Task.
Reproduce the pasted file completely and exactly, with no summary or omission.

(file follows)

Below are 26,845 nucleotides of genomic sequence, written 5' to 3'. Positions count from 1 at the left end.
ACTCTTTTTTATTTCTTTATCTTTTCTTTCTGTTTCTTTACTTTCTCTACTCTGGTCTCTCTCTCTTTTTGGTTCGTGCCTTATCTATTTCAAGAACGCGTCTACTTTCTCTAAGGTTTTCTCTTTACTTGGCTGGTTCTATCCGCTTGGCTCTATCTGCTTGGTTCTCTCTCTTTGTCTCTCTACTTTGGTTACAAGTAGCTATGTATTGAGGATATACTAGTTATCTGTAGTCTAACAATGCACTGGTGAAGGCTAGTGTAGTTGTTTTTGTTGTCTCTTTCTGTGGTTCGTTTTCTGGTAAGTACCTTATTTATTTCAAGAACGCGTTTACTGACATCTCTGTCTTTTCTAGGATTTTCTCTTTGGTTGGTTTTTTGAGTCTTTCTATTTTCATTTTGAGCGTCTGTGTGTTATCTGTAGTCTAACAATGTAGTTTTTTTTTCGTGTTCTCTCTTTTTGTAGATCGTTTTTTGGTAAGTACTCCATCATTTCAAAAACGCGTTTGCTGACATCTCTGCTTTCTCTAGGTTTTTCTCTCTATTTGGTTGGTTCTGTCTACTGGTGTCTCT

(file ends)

Below are 26,845 nucleotides of genomic sequence, written 5' to 3'. Positions count from 1 at the left end.
ACTCTTTTTTATTTCTTTATCTTTTCTTTCTGTTTCTTTACTTTCTCTACTCTGGTCTCTCTCTCTTTTTGGTTCGTGCCTTATCTATTTCAAGAACGCGTCTACTTTCTCTAAGGTTTTCTCTTTACTTGGCTGGTTCTATCCGCTTGGCTCTATCTGCTTGGTTCTCTCTCTTTGTCTCTCTACTTTGGTTACAAGTAGCTATGTATTGAGGATATACTAGTTATCTGTAGTCTAACAATGCACTGGTGAAGGCTAGTGTAGTTGTTTTTGTTGTCTCTTTCTGTGGTTCGTTTTCTGGTAAGTACCTTATTTATTTCAAGAACGCGTTTACTGACATCTCTGTCTTTTCTAGGATTTTCTCTTTGGTTGGTTTTTTGAGTCTTTCTATTTTCATTTTGAGCGTCTGTGTGTTATCTGTAGTCTAACAATGTAGTTTTTTTTTCGTGTTCTCTCTTTTTGTAGATCGTTTTTTGGTAAGTACTCCATCATTTCAAAAACGCGTTTGCTGACATCTCTGCTTTCTCTAGGTTTTTCTCTCTATTTGGTTGGTTCTGTCTACTGGTGTCTCT